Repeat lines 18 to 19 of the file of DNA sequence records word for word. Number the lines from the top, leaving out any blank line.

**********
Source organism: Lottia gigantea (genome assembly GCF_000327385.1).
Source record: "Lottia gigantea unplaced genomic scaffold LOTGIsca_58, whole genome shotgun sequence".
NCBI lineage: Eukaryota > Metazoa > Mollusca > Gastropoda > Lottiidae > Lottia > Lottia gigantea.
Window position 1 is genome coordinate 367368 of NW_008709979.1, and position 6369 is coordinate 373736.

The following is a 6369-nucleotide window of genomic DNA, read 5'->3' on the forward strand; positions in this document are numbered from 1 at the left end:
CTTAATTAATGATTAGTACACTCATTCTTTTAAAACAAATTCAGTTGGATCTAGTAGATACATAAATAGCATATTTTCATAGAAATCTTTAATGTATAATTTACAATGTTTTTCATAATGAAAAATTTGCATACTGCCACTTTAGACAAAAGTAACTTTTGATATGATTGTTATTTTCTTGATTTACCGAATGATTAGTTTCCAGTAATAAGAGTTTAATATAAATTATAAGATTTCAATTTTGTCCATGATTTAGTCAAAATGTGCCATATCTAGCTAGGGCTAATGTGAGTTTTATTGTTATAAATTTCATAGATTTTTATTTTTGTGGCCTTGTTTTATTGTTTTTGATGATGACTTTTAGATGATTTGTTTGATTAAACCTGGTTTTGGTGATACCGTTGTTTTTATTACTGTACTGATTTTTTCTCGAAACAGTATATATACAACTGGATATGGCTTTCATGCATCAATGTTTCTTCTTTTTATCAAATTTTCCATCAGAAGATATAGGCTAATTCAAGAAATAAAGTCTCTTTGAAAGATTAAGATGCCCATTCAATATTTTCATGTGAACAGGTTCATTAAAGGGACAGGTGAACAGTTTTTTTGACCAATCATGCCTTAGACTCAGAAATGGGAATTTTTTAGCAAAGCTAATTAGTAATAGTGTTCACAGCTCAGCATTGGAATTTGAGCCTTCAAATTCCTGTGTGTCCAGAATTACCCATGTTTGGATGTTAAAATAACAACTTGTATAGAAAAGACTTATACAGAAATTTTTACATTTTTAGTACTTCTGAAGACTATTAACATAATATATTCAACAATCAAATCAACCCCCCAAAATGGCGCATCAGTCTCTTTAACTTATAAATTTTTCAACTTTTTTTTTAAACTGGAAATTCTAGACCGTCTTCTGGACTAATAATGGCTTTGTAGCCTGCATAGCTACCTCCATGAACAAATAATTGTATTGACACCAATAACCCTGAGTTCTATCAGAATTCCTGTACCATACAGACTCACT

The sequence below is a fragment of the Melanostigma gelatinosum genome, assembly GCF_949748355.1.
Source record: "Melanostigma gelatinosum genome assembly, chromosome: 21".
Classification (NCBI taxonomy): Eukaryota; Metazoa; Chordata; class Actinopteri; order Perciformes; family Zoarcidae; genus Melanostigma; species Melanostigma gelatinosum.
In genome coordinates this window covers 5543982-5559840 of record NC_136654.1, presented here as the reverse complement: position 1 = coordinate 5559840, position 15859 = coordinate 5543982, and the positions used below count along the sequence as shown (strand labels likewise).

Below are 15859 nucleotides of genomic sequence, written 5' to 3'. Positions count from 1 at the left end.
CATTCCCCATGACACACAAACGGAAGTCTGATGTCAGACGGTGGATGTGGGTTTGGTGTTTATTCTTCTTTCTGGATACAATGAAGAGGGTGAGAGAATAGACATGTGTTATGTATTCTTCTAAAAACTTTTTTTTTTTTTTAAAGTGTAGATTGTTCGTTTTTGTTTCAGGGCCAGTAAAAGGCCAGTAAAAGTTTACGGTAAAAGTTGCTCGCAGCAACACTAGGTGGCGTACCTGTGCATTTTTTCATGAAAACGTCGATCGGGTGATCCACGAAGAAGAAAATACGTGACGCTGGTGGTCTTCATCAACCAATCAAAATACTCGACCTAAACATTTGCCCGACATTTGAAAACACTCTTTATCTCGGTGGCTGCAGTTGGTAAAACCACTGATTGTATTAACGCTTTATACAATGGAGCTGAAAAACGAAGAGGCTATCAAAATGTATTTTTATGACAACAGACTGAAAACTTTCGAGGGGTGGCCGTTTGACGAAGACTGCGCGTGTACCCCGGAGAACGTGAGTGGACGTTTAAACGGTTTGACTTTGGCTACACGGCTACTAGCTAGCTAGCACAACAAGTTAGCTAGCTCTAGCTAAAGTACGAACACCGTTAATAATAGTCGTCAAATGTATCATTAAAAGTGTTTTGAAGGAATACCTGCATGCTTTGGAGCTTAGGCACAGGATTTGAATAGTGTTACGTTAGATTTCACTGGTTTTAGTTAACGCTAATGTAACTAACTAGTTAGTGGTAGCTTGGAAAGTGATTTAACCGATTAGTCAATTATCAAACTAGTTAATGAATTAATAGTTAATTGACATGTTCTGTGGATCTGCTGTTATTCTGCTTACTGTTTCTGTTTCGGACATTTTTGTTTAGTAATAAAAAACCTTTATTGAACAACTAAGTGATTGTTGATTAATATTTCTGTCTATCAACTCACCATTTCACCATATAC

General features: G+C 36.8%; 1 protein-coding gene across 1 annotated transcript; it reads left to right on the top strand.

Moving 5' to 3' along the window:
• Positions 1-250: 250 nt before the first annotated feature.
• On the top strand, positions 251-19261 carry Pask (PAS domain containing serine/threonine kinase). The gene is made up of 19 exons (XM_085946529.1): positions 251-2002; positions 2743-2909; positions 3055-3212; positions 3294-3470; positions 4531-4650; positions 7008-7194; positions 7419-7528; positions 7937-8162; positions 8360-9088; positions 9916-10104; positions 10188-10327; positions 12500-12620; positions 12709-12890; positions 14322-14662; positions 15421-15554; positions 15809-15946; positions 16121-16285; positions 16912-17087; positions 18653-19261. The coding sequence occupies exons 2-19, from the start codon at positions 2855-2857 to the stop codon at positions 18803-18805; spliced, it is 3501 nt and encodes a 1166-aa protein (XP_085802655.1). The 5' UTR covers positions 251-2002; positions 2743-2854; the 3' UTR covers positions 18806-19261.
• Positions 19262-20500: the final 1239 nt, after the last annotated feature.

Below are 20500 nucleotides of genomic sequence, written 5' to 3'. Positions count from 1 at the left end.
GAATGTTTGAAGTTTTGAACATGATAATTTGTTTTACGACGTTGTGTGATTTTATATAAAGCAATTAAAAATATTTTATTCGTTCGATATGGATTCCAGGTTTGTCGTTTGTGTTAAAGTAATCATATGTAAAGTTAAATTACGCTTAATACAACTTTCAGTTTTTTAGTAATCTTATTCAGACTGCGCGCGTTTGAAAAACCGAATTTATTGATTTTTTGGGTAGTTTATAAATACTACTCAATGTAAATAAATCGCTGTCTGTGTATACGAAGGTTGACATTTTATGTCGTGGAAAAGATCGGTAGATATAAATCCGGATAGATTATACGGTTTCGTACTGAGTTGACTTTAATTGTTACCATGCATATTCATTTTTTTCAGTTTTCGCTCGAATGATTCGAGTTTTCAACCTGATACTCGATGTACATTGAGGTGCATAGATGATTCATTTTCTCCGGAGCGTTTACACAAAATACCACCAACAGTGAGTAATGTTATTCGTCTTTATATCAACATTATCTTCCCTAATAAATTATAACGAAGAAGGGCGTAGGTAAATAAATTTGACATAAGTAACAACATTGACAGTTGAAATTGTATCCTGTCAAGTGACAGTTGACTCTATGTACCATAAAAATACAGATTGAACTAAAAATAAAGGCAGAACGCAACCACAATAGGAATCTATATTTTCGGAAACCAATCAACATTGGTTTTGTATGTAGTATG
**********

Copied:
Below are 20500 nucleotides of genomic sequence, written 5' to 3'. Positions count from 1 at the left end.
GAATGTTTGAAGTTTTGAACATGATAATTTGTTTTACGACGTTGTGTGATTTTATATAAAGCAATTAAAAATATTTTATTCGTTCGATATGGATTCCAGGTTTGTCGTTTGTGTTAAAGTAATCATATGTAAAGTTAAATTACGCTTAATACAACTTTCAGTTTTTTAGTAATCTTATTCAGACTGCGCGCGTTTGAAAAACCGAATTTATTGATTTTTTGGGTAGTTTATAAATACTACTCAATGTAAATAAATCGCTGTCTGTGTATACGAAGGTTGACATTTTATGTCGTGGAAAAGATCGGTAGATATAAATCCGGATAGATTATACGGTTTCGTACTGAGTTGACTTTAATTGTTACCATGCATATTCATTTTTTTCAGTTTTCGCTCGAATGATTCGAGTTTTCAACCTGATACTCGATGTACATTGAGGTGCATAGATGATTCATTTTCTCCGGAGCGTTTACACAAAATACCACCAACAGTGAGTAATGTTATTCGTCTTTATATCAACATTATCTTCCCTAATAAATTATAACGAAGAAGGGCGTAGGTAAATAAATTTGACATAAGTAACAACATTGACAGTTGAAATTGTATCCTGTCAAGTGACAGTTGACTCTATGTACCATAAAAATACAGATTGAACTAAAAATAAAGGCAGAACGCAACCACAATAGGAATCTATATTTTCGGAAACCAATCAACATTGGTTTTGTATGTAGTATG